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All we need to do is take these lies and make them true (OSGI)

All we need to do is take these lies and make them true (somehow)

from http://www.tensegrity.hellblazer.com/2009/10/all-we-need-to-do-is-take-these-lies-and-make-them-true-somehow.html

Having worked in OSGi for quite a while, the most frequently asked question I get on the technology is "what's the value proposition."  Being a rapacious capitalist at heart, I think this is an eminently fair query from anyone looking at this OSGi stuff and scratching their head and wondering why the heck they would even want to consider using this technology in their systems.  There's a non-zero and usually non-trivial cost associated with changing technology - a cost which usually grows in direct proportion to how "low" the technology is on whatever technology stack you are deploying.  OSGi is pretty low on that technology stack, so it has the potential to be very disruptive and hence very costly to an organization which adopts the technology.  Surely the benefit of making the switch should be at least proportional to the costs and a prudent business would like to understand what they're going to get for their trouble, and more importantly, their hard earned money.

To answer this question, what I first ask is that people think about their current environment.  Assuming you're not a startup - a domain which I'm not considering in this post - then you are undoubtedly dealing with a mature system which is now or quickly will resemble Frankenstein's monster more than anything else.  If your system is successful to any degree - and if it isn't, then we aren't really having this conversation - what you find is that your system is a victim of its own success.  Grizzled veterans remember the "good old days" when builds would take less than an hour and everyone could sit in a room and share a common understanding of what the hell was going on in this money maker of yours.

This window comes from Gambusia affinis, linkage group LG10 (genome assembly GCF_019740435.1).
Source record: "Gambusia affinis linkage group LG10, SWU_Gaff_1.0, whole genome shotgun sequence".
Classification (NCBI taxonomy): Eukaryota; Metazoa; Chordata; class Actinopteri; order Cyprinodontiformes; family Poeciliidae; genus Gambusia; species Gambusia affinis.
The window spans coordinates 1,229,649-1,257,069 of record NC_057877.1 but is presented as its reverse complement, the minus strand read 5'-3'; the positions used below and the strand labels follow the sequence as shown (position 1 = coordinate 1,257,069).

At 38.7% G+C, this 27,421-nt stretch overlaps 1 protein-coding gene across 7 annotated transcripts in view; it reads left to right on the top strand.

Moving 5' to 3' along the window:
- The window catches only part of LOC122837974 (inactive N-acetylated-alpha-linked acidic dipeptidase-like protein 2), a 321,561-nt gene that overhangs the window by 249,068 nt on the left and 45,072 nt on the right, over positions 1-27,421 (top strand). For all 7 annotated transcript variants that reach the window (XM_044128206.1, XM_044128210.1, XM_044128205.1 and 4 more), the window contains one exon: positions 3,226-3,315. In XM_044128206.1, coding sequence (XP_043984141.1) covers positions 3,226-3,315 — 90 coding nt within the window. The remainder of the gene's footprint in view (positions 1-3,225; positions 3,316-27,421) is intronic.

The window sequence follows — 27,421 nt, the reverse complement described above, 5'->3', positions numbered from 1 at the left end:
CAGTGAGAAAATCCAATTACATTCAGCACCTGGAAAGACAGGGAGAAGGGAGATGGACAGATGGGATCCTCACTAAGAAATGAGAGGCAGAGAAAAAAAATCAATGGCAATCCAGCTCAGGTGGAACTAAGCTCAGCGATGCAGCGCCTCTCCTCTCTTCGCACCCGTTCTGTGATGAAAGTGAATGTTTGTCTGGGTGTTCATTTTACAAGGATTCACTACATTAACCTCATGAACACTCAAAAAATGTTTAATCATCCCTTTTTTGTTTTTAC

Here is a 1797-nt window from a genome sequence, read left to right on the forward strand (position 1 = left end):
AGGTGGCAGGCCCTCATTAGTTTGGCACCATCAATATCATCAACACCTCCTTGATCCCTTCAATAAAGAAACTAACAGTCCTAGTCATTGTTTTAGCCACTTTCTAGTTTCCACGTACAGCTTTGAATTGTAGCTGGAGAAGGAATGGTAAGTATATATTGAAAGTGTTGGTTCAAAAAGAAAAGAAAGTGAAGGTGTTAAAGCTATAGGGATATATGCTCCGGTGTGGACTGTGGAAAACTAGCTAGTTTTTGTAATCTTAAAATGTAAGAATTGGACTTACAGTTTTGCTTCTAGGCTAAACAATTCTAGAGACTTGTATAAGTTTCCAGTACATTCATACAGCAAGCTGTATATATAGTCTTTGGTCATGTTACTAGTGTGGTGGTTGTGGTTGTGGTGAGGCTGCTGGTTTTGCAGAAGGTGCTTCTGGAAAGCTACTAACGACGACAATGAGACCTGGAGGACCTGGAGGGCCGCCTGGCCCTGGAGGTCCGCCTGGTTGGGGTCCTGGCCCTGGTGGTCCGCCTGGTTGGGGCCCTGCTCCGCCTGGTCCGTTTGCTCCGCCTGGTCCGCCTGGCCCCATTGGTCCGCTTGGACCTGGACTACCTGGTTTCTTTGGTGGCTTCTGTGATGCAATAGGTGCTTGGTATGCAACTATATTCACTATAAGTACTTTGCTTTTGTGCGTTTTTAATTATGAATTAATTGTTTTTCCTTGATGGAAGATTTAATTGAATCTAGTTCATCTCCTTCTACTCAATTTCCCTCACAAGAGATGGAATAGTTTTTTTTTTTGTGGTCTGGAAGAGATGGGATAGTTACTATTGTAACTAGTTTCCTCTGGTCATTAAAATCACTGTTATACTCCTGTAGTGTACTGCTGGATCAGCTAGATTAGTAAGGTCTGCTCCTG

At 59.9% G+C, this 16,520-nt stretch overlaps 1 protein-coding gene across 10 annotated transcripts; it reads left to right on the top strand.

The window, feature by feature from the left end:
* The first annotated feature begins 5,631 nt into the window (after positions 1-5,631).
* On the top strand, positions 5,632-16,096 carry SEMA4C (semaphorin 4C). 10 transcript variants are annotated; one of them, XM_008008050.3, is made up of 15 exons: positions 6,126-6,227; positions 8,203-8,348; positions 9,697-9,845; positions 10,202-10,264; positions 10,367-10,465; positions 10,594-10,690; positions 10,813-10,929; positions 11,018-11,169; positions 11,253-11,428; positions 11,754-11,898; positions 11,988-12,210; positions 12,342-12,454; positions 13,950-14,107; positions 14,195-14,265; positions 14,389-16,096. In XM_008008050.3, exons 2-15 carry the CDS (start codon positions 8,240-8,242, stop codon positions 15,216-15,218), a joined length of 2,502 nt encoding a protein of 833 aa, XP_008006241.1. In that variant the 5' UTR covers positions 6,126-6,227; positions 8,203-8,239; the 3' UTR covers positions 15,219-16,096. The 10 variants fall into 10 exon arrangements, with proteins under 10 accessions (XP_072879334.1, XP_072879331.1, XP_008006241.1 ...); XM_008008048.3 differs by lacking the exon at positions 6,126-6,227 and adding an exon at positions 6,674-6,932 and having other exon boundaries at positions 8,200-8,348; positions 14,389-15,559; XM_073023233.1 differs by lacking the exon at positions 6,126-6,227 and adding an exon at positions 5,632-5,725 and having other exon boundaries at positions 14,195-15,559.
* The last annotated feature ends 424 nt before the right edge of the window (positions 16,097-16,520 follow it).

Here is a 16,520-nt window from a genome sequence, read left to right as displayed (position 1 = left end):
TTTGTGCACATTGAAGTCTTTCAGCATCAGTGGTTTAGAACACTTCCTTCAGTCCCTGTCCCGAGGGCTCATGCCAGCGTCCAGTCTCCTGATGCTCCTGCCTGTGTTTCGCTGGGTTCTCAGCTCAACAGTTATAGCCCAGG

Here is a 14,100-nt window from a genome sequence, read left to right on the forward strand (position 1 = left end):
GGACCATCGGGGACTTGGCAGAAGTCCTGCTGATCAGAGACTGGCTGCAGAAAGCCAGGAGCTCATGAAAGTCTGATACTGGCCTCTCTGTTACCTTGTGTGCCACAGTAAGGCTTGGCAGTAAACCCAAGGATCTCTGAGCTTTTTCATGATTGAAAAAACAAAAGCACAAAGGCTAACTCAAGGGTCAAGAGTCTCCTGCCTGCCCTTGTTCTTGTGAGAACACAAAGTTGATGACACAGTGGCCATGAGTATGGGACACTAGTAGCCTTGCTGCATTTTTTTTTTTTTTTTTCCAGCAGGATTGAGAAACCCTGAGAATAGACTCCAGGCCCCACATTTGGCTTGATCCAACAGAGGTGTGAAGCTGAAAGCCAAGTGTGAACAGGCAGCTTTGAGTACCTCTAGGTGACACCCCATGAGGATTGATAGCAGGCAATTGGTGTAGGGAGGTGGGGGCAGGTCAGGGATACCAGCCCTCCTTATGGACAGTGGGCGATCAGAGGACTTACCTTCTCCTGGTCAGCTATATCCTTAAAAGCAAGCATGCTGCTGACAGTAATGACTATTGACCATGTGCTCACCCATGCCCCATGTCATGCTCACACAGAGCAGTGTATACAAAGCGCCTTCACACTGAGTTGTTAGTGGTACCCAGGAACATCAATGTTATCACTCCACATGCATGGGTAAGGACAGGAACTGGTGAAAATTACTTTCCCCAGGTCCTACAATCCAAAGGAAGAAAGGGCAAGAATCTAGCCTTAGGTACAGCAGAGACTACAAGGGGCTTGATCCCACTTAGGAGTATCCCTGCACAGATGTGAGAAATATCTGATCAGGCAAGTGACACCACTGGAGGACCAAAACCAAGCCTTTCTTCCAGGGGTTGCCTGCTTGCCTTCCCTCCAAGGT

Sadly, one day you look up and find that no one knows what the hell is going on anymore.  Build times - perhaps one of the more visceral measurements of complexity we have - have jumped dramatically.  These days, people fire off builds and then go on lunch breaks.  Worse, your projections are that in just a short time in the future, the nightly "integration" builds you kick off will still be running well after your developers have shown up for work.  It's at this point that one panics and decides that dramatic action is required.  Something MUST be done.  Well, as long as that something doesn't require any change to what you're currently doing - i.e. one starts searching for a silver bullet which will slay this beast of chaos that you've collectively created and return your life back to the way things used to be.  Before "IT" happened.